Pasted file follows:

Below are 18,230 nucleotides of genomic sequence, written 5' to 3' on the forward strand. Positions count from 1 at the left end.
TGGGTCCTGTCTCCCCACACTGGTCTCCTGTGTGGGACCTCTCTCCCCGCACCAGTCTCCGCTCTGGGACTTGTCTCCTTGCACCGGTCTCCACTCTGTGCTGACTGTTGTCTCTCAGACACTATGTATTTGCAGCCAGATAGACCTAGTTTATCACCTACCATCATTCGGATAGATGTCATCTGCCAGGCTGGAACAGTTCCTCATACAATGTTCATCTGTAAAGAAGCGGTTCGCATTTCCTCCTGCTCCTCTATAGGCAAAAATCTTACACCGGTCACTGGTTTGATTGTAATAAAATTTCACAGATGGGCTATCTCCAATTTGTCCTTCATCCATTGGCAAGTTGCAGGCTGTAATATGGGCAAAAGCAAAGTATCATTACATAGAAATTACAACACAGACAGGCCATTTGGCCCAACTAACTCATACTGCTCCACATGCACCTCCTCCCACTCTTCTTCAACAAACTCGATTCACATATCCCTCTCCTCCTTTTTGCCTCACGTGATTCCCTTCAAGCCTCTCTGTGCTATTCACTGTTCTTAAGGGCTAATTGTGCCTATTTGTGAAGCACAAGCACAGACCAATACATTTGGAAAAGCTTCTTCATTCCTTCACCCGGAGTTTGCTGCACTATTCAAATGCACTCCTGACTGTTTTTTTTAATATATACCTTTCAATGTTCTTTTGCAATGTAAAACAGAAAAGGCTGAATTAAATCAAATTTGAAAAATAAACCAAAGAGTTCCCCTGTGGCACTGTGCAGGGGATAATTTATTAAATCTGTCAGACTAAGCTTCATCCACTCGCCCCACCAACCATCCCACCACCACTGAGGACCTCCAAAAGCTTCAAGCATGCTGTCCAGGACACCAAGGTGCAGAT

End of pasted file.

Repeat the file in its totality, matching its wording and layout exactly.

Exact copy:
Below are 18,230 nucleotides of genomic sequence, written 5' to 3' on the forward strand. Positions count from 1 at the left end.
TGGGTCCTGTCTCCCCACACTGGTCTCCTGTGTGGGACCTCTCTCCCCGCACCAGTCTCCGCTCTGGGACTTGTCTCCTTGCACCGGTCTCCACTCTGTGCTGACTGTTGTCTCTCAGACACTATGTATTTGCAGCCAGATAGACCTAGTTTATCACCTACCATCATTCGGATAGATGTCATCTGCCAGGCTGGAACAGTTCCTCATACAATGTTCATCTGTAAAGAAGCGGTTCGCATTTCCTCCTGCTCCTCTATAGGCAAAAATCTTACACCGGTCACTGGTTTGATTGTAATAAAATTTCACAGATGGGCTATCTCCAATTTGTCCTTCATCCATTGGCAAGTTGCAGGCTGTAATATGGGCAAAAGCAAAGTATCATTACATAGAAATTACAACACAGACAGGCCATTTGGCCCAACTAACTCATACTGCTCCACATGCACCTCCTCCCACTCTTCTTCAACAAACTCGATTCACATATCCCTCTCCTCCTTTTTGCCTCACGTGATTCCCTTCAAGCCTCTCTGTGCTATTCACTGTTCTTAAGGGCTAATTGTGCCTATTTGTGAAGCACAAGCACAGACCAATACATTTGGAAAAGCTTCTTCATTCCTTCACCCGGAGTTTGCTGCACTATTCAAATGCACTCCTGACTGTTTTTTTTAATATATACCTTTCAATGTTCTTTTGCAATGTAAAACAGAAAAGGCTGAATTAAATCAAATTTGAAAAATAAACCAAAGAGTTCCCCTGTGGCACTGTGCAGGGGATAATTTATTAAATCTGTCAGACTAAGCTTCATCCACTCGCCCCACCAACCATCCCACCACCACTGAGGACCTCCAAAAGCTTCAAGCATGCTGTCCAGGACACCAAGGTGCAGAT